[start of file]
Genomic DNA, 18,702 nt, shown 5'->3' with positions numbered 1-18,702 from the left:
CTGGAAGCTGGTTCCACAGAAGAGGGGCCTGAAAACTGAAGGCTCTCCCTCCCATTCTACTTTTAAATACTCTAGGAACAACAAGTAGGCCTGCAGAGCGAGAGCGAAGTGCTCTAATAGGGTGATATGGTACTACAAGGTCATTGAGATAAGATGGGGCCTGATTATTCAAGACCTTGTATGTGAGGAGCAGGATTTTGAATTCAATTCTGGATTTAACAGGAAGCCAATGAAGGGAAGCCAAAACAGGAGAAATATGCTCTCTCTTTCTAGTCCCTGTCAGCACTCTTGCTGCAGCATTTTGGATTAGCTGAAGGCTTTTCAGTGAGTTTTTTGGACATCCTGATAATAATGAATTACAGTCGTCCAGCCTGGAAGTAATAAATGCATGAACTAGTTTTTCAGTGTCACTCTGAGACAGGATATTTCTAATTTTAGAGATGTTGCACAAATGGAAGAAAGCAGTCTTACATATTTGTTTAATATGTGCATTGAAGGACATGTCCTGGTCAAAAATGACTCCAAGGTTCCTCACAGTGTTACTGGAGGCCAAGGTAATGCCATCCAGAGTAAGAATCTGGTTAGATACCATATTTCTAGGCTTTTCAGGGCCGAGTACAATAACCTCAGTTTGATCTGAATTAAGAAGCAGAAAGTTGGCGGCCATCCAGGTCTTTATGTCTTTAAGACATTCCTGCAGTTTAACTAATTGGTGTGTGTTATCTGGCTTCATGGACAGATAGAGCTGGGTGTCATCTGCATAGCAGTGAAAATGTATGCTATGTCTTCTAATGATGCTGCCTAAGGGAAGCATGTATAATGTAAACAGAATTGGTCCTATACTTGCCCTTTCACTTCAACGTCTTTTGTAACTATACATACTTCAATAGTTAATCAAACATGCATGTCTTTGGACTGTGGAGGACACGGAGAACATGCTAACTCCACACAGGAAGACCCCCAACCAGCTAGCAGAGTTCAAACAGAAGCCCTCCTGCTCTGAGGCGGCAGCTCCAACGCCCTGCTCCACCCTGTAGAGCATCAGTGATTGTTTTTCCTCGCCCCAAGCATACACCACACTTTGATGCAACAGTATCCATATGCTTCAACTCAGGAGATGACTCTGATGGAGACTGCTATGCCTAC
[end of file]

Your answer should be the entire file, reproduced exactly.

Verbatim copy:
Genomic DNA, 18,702 nt, shown 5'->3' with positions numbered 1-18,702 from the left:
CTGGAAGCTGGTTCCACAGAAGAGGGGCCTGAAAACTGAAGGCTCTCCCTCCCATTCTACTTTTAAATACTCTAGGAACAACAAGTAGGCCTGCAGAGCGAGAGCGAAGTGCTCTAATAGGGTGATATGGTACTACAAGGTCATTGAGATAAGATGGGGCCTGATTATTCAAGACCTTGTATGTGAGGAGCAGGATTTTGAATTCAATTCTGGATTTAACAGGAAGCCAATGAAGGGAAGCCAAAACAGGAGAAATATGCTCTCTCTTTCTAGTCCCTGTCAGCACTCTTGCTGCAGCATTTTGGATTAGCTGAAGGCTTTTCAGTGAGTTTTTTGGACATCCTGATAATAATGAATTACAGTCGTCCAGCCTGGAAGTAATAAATGCATGAACTAGTTTTTCAGTGTCACTCTGAGACAGGATATTTCTAATTTTAGAGATGTTGCACAAATGGAAGAAAGCAGTCTTACATATTTGTTTAATATGTGCATTGAAGGACATGTCCTGGTCAAAAATGACTCCAAGGTTCCTCACAGTGTTACTGGAGGCCAAGGTAATGCCATCCAGAGTAAGAATCTGGTTAGATACCATATTTCTAGGCTTTTCAGGGCCGAGTACAATAACCTCAGTTTGATCTGAATTAAGAAGCAGAAAGTTGGCGGCCATCCAGGTCTTTATGTCTTTAAGACATTCCTGCAGTTTAACTAATTGGTGTGTGTTATCTGGCTTCATGGACAGATAGAGCTGGGTGTCATCTGCATAGCAGTGAAAATGTATGCTATGTCTTCTAATGATGCTGCCTAAGGGAAGCATGTATAATGTAAACAGAATTGGTCCTATACTTGCCCTTTCACTTCAACGTCTTTTGTAACTATACATACTTCAATAGTTAATCAAACATGCATGTCTTTGGACTGTGGAGGACACGGAGAACATGCTAACTCCACACAGGAAGACCCCCAACCAGCTAGCAGAGTTCAAACAGAAGCCCTCCTGCTCTGAGGCGGCAGCTCCAACGCCCTGCTCCACCCTGTAGAGCATCAGTGATTGTTTTTCCTCGCCCCAAGCATACACCACACTTTGATGCAACAGTATCCATATGCTTCAACTCAGGAGATGACTCTGATGGAGACTGCTATGCCTAC